from any thread other than the I/O event dispatch thread.   
  
  The following pattern is recommended:
  
@@ -928, +930 @@

  
  Please note all operations that take place in the event methods should not block for too
long, because while the dispatch thread remains blocked in one session, it is unable to process
events for all other sessions. I/O operations with the underlying channel of the session are
not a problem as they are guaranteed to be non-blocking.  
  
- === Content codecs ===
+ === Non-blocking content transfer ===
  
-     ContentDecoder and ContentEncoder interfaces    
+ The process of content transfer for non-blocking connections works completely differently
compared to that of blocking connections, as non-blocking connections need to accommodate
to the asynchronous nature of the NIO model. The main distinction between two types of connections
is inability to use the usual, but inherently blocking !InputStream and !OutputStream classes
to represent streams of inbound and outbound content. HttpCore NIO provides !ContentEncoder
and !ContentDecoder interfaces to handle the process of asynchronous content transfer. Non-blocking
HTTP connections will instantiate the appropriate implementation of a content codec based
on properties of the entity enclosed with the message.   
+ 
+ Non-blocking HTTP connections will fire input events until the content entity is fully transferred.
+ 
+ {{{
+ //Obtain content decoder
+ ContentDecoder decoder;
+ //Read data in
+ ByteBuffer dst = ByteBuffer.allocate(2048); 
+ decoder.read(dst);
+ // Decode will be marked as complete when the content entity is fully transferred
+ if (decoder.isCompleted()) {
+     // Done
+ }
+ }}}
+ 
+ Non-blocking HTTP connections will fire output events until the content entity is marked
as fully transferred.
+ 
+ {{{
+ // Obtain content encoder
+ ContentEncoder encoder;
+ // Prepare output data 
+ ByteBuffer src = ByteBuffer.allocate(2048);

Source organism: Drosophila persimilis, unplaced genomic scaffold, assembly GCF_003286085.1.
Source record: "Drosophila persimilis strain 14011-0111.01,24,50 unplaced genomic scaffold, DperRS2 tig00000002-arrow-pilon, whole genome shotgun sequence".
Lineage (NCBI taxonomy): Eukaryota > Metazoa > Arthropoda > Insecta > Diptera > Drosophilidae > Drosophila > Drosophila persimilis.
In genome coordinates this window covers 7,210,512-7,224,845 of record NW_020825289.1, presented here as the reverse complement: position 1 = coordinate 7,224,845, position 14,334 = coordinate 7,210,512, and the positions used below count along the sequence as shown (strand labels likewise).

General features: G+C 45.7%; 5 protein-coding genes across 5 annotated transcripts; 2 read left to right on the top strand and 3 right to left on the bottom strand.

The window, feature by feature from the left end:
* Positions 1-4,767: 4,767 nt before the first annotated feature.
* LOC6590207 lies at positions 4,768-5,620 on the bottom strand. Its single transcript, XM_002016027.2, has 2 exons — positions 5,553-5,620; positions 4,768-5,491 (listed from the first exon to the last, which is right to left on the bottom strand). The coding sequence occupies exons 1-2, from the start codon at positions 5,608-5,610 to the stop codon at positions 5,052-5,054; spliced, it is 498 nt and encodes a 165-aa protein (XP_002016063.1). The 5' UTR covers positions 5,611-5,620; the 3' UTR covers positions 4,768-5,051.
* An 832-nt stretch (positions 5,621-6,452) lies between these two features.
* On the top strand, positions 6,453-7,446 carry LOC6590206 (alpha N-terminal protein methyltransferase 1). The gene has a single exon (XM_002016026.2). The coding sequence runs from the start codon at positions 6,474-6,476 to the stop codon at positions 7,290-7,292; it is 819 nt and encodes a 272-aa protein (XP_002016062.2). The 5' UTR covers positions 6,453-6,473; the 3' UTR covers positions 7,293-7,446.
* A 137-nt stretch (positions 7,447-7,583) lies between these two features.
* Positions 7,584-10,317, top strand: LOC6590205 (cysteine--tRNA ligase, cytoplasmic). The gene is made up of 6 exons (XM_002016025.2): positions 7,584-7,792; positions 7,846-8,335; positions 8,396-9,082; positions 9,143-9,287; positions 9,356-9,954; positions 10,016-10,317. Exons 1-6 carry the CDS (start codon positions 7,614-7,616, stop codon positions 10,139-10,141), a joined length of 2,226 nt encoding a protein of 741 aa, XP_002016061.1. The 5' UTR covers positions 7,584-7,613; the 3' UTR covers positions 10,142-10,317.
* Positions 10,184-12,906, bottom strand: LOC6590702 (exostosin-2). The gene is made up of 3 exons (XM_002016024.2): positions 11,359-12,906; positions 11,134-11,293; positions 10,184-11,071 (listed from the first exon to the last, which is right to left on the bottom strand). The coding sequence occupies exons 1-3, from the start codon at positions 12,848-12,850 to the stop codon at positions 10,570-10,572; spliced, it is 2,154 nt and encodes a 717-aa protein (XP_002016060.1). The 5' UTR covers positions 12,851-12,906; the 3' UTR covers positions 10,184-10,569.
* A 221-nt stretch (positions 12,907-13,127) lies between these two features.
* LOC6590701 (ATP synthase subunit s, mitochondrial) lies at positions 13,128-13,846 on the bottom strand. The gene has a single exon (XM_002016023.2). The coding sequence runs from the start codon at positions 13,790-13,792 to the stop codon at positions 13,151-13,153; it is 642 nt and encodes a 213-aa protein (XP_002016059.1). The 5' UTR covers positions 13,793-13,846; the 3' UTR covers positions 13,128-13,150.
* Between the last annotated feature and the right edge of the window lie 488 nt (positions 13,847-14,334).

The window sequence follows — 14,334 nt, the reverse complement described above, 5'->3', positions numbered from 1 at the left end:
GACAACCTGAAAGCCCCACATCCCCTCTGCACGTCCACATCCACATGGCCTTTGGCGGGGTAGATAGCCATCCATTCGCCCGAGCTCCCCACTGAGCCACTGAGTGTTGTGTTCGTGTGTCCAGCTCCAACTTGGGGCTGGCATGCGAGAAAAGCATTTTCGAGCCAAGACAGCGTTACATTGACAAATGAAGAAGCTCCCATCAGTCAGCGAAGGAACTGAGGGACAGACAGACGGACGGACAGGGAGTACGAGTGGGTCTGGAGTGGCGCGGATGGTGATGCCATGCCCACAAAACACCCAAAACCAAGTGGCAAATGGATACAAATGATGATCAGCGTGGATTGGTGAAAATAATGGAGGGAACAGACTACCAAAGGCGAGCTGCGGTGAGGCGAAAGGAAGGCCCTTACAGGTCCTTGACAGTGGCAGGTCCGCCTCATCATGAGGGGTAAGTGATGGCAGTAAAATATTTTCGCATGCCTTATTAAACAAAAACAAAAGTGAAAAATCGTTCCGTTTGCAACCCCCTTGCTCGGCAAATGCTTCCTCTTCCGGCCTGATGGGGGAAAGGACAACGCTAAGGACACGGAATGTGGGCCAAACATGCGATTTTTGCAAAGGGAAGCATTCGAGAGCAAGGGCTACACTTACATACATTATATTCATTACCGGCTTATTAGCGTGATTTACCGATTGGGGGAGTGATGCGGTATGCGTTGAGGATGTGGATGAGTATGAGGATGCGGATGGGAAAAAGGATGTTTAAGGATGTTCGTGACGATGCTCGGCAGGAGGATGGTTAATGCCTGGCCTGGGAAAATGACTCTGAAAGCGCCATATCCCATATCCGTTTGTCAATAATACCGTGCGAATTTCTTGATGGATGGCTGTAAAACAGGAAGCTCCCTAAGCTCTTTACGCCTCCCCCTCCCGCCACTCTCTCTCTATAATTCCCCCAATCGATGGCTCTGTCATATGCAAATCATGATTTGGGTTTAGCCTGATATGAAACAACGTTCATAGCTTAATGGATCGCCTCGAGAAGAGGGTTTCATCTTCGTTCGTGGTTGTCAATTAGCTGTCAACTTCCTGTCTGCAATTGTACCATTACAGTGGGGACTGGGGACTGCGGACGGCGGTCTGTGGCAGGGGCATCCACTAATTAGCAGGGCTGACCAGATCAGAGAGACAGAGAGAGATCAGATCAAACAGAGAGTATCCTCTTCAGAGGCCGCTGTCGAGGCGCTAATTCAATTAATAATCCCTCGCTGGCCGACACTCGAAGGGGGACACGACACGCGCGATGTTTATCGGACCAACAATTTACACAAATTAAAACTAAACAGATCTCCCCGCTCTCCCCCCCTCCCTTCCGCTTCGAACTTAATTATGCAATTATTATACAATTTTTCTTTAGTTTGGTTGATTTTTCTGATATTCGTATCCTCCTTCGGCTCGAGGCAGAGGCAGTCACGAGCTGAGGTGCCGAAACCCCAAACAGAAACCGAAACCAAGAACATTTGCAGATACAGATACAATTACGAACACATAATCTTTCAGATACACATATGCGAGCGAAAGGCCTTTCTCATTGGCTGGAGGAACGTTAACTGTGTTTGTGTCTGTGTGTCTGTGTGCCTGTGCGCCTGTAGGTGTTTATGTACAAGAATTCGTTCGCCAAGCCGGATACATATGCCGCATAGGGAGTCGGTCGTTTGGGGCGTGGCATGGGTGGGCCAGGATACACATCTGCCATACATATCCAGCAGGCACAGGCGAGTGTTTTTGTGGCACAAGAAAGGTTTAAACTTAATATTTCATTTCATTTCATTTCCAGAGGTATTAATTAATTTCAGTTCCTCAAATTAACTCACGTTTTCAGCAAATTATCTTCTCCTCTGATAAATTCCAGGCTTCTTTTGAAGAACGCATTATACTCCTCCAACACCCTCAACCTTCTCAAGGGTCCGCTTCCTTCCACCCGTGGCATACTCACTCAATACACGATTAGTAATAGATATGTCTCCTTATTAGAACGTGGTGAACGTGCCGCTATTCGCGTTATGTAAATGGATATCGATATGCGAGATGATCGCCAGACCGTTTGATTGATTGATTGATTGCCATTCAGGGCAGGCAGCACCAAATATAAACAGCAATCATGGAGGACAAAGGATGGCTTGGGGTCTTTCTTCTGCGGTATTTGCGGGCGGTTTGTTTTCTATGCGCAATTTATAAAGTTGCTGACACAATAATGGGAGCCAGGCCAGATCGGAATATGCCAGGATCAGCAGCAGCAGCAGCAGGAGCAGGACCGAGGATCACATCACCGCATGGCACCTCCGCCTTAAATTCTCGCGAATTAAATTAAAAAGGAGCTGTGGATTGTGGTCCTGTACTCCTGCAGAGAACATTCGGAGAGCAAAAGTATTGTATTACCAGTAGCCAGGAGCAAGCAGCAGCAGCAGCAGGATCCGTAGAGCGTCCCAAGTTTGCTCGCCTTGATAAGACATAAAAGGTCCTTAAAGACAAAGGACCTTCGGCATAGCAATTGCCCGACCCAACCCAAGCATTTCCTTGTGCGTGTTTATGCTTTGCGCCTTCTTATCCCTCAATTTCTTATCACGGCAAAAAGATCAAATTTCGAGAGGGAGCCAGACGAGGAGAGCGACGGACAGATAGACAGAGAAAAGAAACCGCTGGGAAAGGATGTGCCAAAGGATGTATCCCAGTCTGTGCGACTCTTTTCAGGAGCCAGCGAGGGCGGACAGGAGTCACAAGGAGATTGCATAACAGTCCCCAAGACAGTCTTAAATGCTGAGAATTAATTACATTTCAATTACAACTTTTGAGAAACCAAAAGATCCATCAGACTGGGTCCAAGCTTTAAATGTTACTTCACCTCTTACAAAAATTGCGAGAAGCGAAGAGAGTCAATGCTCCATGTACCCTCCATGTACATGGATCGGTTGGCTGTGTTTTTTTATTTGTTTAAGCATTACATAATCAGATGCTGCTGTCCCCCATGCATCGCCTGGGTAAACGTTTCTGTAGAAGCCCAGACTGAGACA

+ // Write data out
+ encoder.write(src);
+ // Mark content entity as fully transferred when done
+ encoder.complete();
+ }}}
+ 
+ === Supported non-blocking content transfer mechanisms ===
+ 
+ Default implementations of the non-blocking HTTP connection interfaces support three content
transfer mechanisms defined by the HTTP/1.1 specification:
+ 
+  * Content-Length delimited
+ 
+ The end of the content entity is determined by the value of the !Content-Length header.
Maximum entity length: Long#MAX_VALUE.
+ 
+  * Identity coding
+ 
+ The end of the content entity is demarcated by closing the underlying connection (EOF condition).
For obvious reasons the identity encoding can only be used on the server side. Max entity
length: unlimited.
+     
+  * Chunk coding
+ 
+ The content is sent in small chunks. Max entity length: unlimited.
+ 
+ The appropriate content codec will be created automatically depending on properties of the
entity enclosed with the message.
+ 
+ === Direct channel I/O ===
+ 
+ Content codes are optimized to read data directly from or write data directly to the underlying
I/O session's channel, whenever possible avoiding intermediate buffering in a session buffer.
Moreover, those codecs that do not perform any content transformation such as !Content-Length
delimited and identity can leverage NIO !FileChannel methods for significantly improved performance
of file transfer operations both inbound and outbound.  
+ 
+ If the actual content decoder implements !FileContentDecoder one can make use of its methods
to read incoming content directly to a file bypassing an intermediate !ByteBuffer.
+ 
+ {{{
+ //Obtain content decoder
+ ContentDecoder decoder;
+ //Prepare file channel
+ FileChannel dst;
+ //Make use of direct file I/O if possible
+ if (decoder instanceof FileContentDecoder) {
+     long Bytesread = ((FileContentDecoder) decoder).transfer(dst, 0, 2048);
+      // Decode will be marked as complete when the content entity is fully transmitted
+      if (decoder.isCompleted()) {
+          // Done
-     
+      }
- === Direct transfer to and from file channels ===
+ }
+ }}}
  
-     FileContentDecoder and FileContentEncoder interfaces
+ If the actual content encoder implements !FileContentEncoder one can make use of its methods